The early pagans priests/priestesses and shamans would speak with the spirits that came to visit and share messages with their living family. These messages could be personal, making sure the deceased relative was ok, an opportunity to say good-bye or receiving a message for the coming year.
This practice didn’t pass through the Christian community and has more or less gone out of practice. But some pagan traditions and groups do still practice this divination messaging. It’s one thing I like to do after the rituals are over and the house has quieted down. I pull a Tarot card and divine a personal message for the coming year.
Book of Shadows / Magikal Grimoire:
Another practice is to review the year that has passed and close it out with a final notation in your spiritual journal during the day on October 31st and before rituals begin. After the rituals are over on November 1st, a new journal is started with plans or goals and spiritual insights to work on or research to bring introspection to your personal spiritual path.
The Controversy of Samhain and Halloween
Sad to say there have been many fundamentalists who are inciting ignorance and bigotry into the celebrations of Halloween. No longer is Halloween a religious festival here in the US. It has become commercialized as an event for kids to have fun, play dress up and be scared by ghouls and ghosts. It has become nothing more than a secular holiday.
Those who have tried to link Halloween to Samhain are also missing the boat. As Halloween, All Hallows Eve are Christian created holidays devised by the early Churches of Europe as a means to convert pagans to Christianity. The celebrations were indeed taken from pagan practices, but their purposes have long since been corrupted and are no longer pagan in nature. Right down to being practiced on October 31st.
Some one asked me if I cared that a nearby town was attempting to change Halloween from October 31st to the last Friday of each October. My response is why should I mind? Halloween originated from a Christian holiday, do with it what you will. Even if it isn’t recognized as a spiritual Christian holiday any longer, Halloween is still a time for dress up and trick or treating with kids and the whole family. The modern celebrations of Halloween do not take away or alter the spiritual significance of Samhain for pagan practitioners. Our Sabbat is still intact and still honored with reverence and in the traditional methods practiced by our ancient pagan ancestors.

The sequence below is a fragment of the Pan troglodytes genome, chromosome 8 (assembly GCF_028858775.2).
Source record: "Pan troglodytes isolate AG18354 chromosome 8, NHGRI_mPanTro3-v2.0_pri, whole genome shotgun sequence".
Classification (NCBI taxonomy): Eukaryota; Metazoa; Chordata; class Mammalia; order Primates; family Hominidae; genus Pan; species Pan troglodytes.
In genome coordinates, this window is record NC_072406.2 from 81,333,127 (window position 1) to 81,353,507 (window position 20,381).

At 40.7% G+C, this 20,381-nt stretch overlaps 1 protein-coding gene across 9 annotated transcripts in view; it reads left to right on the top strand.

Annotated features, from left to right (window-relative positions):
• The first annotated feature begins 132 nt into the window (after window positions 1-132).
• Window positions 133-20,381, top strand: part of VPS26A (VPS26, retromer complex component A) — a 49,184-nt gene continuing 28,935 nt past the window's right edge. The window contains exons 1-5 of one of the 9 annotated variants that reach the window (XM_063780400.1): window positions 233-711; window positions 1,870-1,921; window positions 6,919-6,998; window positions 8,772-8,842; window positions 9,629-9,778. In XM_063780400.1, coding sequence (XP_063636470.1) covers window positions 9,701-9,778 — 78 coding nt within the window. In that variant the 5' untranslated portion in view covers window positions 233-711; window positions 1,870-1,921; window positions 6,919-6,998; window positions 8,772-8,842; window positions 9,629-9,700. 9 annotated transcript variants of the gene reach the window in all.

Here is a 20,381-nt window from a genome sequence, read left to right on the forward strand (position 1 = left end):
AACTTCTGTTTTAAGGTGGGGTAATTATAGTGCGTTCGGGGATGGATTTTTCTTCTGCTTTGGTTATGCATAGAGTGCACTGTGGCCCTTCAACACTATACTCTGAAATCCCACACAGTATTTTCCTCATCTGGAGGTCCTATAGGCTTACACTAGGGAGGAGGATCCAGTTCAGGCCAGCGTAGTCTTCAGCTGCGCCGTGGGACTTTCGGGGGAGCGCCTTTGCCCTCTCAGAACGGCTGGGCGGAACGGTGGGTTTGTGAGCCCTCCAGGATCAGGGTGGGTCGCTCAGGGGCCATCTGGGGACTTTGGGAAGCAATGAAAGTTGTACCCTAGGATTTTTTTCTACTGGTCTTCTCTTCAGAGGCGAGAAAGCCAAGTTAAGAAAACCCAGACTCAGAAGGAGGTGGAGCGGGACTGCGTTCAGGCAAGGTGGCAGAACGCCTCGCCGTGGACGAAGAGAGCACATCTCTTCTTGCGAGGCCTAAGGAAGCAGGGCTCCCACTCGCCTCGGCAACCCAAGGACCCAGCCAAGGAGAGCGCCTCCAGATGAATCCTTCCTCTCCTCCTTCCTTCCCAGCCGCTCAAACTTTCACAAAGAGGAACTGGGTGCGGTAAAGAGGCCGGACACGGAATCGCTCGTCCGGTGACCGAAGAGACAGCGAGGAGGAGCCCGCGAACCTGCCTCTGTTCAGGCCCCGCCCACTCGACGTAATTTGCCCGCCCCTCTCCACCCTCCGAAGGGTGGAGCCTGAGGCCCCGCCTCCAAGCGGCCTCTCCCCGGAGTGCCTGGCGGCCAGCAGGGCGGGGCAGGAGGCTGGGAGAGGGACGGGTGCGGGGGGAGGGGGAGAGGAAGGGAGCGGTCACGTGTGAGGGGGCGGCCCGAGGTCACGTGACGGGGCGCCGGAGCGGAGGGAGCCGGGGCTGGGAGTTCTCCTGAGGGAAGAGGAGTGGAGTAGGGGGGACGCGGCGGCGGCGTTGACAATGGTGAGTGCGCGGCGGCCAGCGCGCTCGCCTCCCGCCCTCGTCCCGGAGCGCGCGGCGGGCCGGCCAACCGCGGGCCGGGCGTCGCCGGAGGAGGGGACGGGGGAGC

Though we don’t make animal sacrifices any longer, there are some who will toss a steak into a bonfire as a symbolic gesture. The main focus of the holiday for pagans is still to honor our loved ones who have passed on and to share in communication with them during this time when the veil between worlds is narrowed.
So enjoy your Halloween adventures with the kids. When you return home and tuck the little monsters into bed, take time to celebrate your spirit and honor the true meaning of Samhain.
You can find more about the High Holy Days: The Pagan Sabbats, to discover why they’re observed at sunset and their timing through the year.
In addition to the sources listed below that were used to write this article, you might also check out the following resources:
- Natural History periodical – October 1983 p43-44
- Pagan Celtic Britain by Anne Ross
- Celtic Mythology by McCane
- The Druids and Their Heritage by Ward Rutherford
- The Black Arts by Richard Cavendish
- Human Sacrifice by Lewis Spencer
- The History and Origins of Druidism by Lewis Spencer
- Fantasy & Folklore of Hallows Eve – Library Of Congress